4. “Le ballon rouge” (“The Red Balloon”)

Year Released: 1956
Genre: Short/Comedy/Drama

This timeless short film weaves its spell with simplicity and captivating visual storytelling. In the bustling streets of Paris, a young boy named Pascal stumbles upon a mystical red balloon on his way to school. The balloon seems to have a life of its own, following him through the city streets and becoming his faithful companion through challenges and obstacles.

Through its minimal dialogue (great for beginners!), the film lets the beautiful cinematography and poignant portrayal of childhood wonder do all the talking, leaving a profound emotional impact that transcends language barriers.

5. “Persepolis”

Year Released: 2007
Genre: Animation/Biography/Drama

“Persepolis” is a touching and visually striking French animated film that has garnered critical acclaim and international recognition. Adapted from Satrapi’s graphic novel memoir, it offers a glimpse into her life growing up in Iran during the Islamic Revolution and subsequent war with Iraq.

The film beautifully captures the complexities of her childhood, family and personal journey as she navigates the challenges of her homeland’s political turmoil and her own identity. Through powerful black-and-white animation, “Persepolis” explores themes of freedom, exile and the resilience of the human spirit, offering a unique perspective on a tumultuous period in Iranian history.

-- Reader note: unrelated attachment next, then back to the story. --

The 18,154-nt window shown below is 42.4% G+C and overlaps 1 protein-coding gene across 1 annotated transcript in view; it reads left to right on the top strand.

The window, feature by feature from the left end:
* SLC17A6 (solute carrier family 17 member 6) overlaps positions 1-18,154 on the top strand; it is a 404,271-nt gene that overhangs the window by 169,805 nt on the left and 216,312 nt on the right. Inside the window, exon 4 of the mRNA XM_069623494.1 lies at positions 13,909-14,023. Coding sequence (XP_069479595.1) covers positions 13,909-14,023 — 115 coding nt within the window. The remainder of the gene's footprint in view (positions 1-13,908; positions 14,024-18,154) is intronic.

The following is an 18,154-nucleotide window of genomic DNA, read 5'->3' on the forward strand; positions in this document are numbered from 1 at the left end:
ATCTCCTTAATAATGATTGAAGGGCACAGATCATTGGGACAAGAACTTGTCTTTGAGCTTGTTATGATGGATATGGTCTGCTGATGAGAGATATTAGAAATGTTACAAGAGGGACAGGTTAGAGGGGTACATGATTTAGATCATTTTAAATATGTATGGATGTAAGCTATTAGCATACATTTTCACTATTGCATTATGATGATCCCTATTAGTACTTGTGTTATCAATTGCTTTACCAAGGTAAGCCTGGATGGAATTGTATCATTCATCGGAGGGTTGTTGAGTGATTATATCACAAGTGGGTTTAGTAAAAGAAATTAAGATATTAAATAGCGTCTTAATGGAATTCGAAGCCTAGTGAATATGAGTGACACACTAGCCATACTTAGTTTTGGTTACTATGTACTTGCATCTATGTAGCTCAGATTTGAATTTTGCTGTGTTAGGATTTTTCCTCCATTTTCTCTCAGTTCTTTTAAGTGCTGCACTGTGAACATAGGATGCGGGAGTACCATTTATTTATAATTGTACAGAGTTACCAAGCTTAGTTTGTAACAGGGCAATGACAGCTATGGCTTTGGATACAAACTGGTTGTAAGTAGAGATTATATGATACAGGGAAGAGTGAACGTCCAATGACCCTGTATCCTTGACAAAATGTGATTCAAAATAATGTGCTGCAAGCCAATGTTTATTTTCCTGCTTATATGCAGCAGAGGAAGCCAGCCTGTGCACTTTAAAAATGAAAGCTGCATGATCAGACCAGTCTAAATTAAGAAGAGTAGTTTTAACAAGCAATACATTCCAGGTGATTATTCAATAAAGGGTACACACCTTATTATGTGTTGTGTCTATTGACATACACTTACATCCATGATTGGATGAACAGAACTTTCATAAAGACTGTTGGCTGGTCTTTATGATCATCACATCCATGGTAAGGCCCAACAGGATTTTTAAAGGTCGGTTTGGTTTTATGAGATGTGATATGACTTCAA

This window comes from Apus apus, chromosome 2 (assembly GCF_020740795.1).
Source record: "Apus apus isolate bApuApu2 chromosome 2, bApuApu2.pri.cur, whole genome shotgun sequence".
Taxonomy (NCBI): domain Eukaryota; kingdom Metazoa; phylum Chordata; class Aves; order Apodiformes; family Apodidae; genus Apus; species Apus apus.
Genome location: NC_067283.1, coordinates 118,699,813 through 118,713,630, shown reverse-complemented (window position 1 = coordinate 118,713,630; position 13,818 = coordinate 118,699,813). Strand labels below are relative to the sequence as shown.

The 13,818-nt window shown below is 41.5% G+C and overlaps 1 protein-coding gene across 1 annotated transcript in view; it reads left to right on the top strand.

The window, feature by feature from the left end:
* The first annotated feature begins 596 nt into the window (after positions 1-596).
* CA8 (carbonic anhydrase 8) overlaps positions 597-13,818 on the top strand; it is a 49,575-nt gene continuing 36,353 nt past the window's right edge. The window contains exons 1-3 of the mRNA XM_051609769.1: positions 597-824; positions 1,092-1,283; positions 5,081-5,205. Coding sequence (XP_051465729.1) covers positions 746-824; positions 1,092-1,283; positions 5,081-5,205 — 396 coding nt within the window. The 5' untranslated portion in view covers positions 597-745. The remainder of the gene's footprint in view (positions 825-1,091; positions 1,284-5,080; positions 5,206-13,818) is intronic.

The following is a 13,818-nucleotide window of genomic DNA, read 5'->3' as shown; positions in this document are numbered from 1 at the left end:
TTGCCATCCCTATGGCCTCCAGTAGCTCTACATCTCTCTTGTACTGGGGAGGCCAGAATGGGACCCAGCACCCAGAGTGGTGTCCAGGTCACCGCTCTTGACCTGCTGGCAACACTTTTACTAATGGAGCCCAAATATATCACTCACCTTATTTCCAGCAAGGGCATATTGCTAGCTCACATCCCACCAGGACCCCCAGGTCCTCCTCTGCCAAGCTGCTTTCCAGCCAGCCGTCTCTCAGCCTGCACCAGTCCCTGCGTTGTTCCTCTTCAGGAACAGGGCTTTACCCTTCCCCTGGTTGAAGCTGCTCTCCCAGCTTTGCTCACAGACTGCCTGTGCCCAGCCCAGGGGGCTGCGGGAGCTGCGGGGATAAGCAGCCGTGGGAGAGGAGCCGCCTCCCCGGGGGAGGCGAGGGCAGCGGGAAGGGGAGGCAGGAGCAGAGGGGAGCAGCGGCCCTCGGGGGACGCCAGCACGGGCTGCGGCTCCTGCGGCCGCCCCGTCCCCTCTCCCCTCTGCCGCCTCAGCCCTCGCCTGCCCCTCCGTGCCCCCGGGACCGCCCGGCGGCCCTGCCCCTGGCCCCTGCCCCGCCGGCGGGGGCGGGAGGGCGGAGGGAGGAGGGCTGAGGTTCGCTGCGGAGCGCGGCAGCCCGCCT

6. “La grande vadrouille” (The great stroll)

Year Released: 1966
Genre: Adventure/Comedy/War

This World War II classic is perhaps one of the most quoted films in France. The French characters in the film will stop at nothing (despite sometimes lacking in motivation and conviction) to help the American and English soldiers that have parachuted into Paris and must get south and out of the German-occupied part of the country.

The movie plays on stereotypes and clichés, making it a gem of cultural insight. You’ll learn a lot from the characterizations of the different nationalities and the interactions between them, though perhaps considerably less about how to be inconspicuous in an occupied war zone!

7. “Les choristes” (“The Chorus”)

Year Released: 2004
Genre: Drama/Musical

Before “Glee” started filling up high school choir rooms with burgeoning stars, “Les Choristes” captured the hearts of the French. It’s the timeless tale of the arrival of a new teacher at a remote boys’ school in post-WWII France.